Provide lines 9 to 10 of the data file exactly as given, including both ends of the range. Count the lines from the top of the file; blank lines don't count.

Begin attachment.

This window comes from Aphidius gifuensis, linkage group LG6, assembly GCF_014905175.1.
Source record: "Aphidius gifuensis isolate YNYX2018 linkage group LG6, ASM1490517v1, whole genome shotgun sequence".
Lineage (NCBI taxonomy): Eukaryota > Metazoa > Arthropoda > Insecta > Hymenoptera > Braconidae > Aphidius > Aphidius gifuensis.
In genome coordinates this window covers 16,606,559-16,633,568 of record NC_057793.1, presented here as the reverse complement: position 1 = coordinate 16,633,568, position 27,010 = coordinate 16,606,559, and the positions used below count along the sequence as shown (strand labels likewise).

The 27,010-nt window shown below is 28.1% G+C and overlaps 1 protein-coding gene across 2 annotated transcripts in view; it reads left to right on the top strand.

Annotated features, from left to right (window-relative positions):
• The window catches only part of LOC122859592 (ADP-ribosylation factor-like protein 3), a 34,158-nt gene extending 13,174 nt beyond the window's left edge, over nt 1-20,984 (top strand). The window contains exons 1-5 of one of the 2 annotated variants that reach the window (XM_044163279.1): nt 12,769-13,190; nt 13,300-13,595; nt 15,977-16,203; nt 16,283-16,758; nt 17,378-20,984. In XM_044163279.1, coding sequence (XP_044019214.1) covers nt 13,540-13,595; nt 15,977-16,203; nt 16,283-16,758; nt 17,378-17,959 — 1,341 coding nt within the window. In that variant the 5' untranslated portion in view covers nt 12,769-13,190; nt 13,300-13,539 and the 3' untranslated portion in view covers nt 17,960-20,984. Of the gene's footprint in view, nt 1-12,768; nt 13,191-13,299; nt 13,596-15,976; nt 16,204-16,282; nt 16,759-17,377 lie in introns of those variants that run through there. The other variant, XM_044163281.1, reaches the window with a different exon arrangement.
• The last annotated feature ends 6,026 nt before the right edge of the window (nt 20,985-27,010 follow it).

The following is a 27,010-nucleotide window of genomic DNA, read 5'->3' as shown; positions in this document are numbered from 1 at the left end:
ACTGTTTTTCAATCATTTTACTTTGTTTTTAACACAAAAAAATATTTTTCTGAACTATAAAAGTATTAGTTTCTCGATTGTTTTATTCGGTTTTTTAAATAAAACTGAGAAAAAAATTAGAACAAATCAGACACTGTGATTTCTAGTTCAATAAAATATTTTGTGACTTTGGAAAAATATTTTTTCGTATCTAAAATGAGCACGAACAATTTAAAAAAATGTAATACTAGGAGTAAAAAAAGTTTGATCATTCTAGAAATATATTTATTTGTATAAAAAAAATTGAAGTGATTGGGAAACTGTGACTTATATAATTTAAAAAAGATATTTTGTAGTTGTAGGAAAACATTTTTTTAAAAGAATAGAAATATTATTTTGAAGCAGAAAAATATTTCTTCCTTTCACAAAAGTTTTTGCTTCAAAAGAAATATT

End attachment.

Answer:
The following is a 27,010-nucleotide window of genomic DNA, read 5'->3' as shown; positions in this document are numbered from 1 at the left end:
ACTGTTTTTCAATCATTTTACTTTGTTTTTAACACAAAAAAATATTTTTCTGAACTATAAAAGTATTAGTTTCTCGATTGTTTTATTCGGTTTTTTAAATAAAACTGAGAAAAAAATTAGAACAAATCAGACACTGTGATTTCTAGTTCAATAAAATATTTTGTGACTTTGGAAAAATATTTTTTCGTATCTAAAATGAGCACGAACAATTTAAAAAAATGTAATACTAGGAGTAAAAAAAGTTTGATCATTCTAGAAATATATTTATTTGTATAAAAAAAATTGAAGTGATTGGGAAACTGTGACTTATATAATTTAAAAAAGATATTTTGTAGTTGTAGGAAAACATTTTTTTAAAAGAATAGAAATATTATTTTGAAGCAGAAAAATATTTCTTCCTTTCACAAAAGTTTTTGCTTCAAAAGAAATATT